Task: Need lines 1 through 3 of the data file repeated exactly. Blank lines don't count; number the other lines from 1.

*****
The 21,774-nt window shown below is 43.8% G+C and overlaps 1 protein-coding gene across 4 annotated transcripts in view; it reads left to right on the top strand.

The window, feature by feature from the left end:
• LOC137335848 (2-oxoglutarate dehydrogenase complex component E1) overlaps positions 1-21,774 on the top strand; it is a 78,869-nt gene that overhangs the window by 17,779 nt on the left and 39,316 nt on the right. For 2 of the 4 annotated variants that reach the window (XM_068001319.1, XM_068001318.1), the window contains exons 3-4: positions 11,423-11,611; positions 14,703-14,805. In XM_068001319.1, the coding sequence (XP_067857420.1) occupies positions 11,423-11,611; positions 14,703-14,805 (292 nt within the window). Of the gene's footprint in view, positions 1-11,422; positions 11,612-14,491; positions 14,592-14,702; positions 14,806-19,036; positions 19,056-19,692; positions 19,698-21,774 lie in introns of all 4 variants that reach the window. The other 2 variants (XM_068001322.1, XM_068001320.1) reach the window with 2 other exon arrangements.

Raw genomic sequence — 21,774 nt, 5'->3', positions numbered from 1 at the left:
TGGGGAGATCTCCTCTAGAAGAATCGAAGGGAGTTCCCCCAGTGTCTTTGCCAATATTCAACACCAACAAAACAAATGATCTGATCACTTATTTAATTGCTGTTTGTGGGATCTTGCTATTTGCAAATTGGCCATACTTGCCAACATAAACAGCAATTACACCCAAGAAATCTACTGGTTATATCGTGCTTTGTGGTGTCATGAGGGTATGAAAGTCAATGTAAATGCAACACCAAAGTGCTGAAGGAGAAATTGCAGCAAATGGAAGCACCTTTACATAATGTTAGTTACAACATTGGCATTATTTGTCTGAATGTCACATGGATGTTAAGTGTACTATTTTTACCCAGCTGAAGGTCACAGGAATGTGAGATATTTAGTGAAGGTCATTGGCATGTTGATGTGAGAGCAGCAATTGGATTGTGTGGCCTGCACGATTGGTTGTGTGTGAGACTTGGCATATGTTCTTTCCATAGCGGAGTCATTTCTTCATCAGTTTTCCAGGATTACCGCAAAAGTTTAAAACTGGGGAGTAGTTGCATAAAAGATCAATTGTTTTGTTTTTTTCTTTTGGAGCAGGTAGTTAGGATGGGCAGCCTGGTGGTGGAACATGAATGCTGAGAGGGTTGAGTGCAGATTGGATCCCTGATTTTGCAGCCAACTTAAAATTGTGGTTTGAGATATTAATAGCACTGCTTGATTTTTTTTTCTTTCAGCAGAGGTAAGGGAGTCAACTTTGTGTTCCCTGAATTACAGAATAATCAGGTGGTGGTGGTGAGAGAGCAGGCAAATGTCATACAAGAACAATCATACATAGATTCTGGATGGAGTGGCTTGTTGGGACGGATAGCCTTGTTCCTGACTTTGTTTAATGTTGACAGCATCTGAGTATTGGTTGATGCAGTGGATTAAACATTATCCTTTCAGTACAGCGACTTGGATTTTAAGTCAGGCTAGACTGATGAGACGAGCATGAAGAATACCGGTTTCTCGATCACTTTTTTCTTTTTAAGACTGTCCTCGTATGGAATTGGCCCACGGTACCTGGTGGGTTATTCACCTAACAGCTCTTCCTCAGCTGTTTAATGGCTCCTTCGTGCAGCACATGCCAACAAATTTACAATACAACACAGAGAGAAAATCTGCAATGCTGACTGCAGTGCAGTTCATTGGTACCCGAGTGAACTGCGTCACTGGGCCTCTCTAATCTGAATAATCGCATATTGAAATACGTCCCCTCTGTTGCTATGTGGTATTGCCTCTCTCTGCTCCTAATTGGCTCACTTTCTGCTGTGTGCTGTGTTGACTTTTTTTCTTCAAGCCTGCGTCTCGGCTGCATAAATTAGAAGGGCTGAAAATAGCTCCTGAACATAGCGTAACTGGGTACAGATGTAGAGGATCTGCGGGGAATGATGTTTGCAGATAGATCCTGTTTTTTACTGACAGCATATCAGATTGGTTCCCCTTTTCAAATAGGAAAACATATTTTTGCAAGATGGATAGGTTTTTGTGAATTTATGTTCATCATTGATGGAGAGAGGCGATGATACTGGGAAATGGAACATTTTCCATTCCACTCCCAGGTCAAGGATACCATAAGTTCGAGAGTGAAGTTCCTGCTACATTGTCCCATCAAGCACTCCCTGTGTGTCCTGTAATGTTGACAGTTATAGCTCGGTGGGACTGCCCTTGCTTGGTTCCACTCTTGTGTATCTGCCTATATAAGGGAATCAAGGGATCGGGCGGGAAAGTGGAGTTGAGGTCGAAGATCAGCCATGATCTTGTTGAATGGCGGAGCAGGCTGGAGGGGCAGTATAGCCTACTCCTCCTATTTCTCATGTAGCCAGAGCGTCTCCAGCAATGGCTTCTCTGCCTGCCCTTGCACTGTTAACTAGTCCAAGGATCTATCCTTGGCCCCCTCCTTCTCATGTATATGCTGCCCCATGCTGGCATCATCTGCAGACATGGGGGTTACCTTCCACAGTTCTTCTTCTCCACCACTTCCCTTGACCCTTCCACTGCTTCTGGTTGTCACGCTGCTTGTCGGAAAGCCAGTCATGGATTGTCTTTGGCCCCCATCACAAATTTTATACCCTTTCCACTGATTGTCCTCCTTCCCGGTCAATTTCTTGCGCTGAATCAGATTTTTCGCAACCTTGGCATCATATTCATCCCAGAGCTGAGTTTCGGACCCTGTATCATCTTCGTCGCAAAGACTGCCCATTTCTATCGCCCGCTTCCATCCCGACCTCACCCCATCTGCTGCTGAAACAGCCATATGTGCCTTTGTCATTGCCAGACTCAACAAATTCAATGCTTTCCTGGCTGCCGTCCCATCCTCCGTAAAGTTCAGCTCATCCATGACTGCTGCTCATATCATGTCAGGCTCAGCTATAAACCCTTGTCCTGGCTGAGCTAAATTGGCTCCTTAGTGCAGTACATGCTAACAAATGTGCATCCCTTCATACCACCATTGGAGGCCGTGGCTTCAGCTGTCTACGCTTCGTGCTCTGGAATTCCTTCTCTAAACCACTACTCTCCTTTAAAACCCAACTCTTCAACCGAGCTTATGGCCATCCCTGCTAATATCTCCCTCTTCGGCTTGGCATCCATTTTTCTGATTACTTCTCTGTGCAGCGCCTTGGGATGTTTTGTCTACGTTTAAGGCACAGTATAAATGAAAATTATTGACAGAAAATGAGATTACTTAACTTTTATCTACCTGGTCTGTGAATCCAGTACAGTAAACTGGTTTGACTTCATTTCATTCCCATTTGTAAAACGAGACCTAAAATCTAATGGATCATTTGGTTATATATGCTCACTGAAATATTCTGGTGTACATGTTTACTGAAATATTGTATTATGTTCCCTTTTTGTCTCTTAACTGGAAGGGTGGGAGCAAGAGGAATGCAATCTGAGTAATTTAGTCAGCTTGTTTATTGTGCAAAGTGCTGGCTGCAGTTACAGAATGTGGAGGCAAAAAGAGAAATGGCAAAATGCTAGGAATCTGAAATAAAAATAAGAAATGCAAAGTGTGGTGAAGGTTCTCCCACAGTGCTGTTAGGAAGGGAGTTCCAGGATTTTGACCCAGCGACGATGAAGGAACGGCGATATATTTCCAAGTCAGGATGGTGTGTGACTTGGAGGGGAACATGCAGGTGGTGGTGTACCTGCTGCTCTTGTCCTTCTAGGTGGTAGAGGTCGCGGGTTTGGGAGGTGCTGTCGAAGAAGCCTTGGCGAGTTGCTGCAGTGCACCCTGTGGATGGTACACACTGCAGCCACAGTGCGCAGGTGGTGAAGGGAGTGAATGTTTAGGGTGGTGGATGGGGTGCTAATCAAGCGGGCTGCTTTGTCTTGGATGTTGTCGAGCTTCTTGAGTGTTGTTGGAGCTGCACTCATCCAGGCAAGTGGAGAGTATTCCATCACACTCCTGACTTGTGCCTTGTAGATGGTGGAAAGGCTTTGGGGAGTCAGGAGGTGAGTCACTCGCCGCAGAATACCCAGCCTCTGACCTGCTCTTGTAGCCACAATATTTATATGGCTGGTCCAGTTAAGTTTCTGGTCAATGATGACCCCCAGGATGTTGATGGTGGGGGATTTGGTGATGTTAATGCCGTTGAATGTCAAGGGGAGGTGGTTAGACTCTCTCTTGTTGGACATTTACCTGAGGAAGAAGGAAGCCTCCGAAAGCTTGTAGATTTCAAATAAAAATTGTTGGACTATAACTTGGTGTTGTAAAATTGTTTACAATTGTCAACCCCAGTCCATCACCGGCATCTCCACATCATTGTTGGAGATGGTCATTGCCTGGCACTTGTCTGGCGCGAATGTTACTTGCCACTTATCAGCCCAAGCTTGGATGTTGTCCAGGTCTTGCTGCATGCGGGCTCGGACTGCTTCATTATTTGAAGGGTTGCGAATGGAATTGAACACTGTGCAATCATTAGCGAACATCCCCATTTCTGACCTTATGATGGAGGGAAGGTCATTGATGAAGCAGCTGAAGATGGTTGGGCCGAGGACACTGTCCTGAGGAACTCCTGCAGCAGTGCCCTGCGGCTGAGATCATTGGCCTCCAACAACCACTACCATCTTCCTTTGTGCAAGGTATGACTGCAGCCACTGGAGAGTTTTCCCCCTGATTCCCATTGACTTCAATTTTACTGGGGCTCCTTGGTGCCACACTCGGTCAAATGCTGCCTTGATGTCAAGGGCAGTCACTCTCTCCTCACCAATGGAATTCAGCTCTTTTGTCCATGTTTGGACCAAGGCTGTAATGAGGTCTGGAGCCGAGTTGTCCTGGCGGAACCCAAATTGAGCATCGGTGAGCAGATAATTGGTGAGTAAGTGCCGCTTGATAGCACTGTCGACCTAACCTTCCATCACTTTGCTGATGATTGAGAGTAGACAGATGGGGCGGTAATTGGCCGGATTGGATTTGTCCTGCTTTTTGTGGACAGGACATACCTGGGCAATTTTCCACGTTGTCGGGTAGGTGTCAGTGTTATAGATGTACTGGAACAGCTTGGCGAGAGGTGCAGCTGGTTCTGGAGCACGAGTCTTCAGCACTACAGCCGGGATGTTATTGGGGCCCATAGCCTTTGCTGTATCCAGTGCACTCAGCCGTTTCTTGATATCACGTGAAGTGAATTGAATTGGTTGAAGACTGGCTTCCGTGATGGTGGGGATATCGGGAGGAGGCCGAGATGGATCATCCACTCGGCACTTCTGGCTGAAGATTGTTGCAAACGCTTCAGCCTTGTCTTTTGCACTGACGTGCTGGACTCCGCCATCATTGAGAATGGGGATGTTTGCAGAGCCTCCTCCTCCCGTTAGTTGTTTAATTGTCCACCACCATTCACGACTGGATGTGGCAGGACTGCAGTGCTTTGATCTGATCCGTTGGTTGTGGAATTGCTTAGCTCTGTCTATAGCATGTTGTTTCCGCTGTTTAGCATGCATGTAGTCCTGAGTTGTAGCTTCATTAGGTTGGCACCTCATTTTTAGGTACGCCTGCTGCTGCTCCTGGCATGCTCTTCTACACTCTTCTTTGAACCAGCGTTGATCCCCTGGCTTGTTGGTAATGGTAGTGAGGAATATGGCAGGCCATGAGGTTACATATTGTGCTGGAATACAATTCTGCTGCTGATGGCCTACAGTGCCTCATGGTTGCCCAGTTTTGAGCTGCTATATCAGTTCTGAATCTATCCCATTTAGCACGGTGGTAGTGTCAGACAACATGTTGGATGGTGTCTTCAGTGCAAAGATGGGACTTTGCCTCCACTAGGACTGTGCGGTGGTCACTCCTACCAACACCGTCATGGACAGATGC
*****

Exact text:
The 21,774-nt window shown below is 43.8% G+C and overlaps 1 protein-coding gene across 4 annotated transcripts in view; it reads left to right on the top strand.

The window, feature by feature from the left end:
• LOC137335848 (2-oxoglutarate dehydrogenase complex component E1) overlaps positions 1-21,774 on the top strand; it is a 78,869-nt gene that overhangs the window by 17,779 nt on the left and 39,316 nt on the right. For 2 of the 4 annotated variants that reach the window (XM_068001319.1, XM_068001318.1), the window contains exons 3-4: positions 11,423-11,611; positions 14,703-14,805. In XM_068001319.1, the coding sequence (XP_067857420.1) occupies positions 11,423-11,611; positions 14,703-14,805 (292 nt within the window). Of the gene's footprint in view, positions 1-11,422; positions 11,612-14,491; positions 14,592-14,702; positions 14,806-19,036; positions 19,056-19,692; positions 19,698-21,774 lie in introns of all 4 variants that reach the window. The other 2 variants (XM_068001322.1, XM_068001320.1) reach the window with 2 other exon arrangements.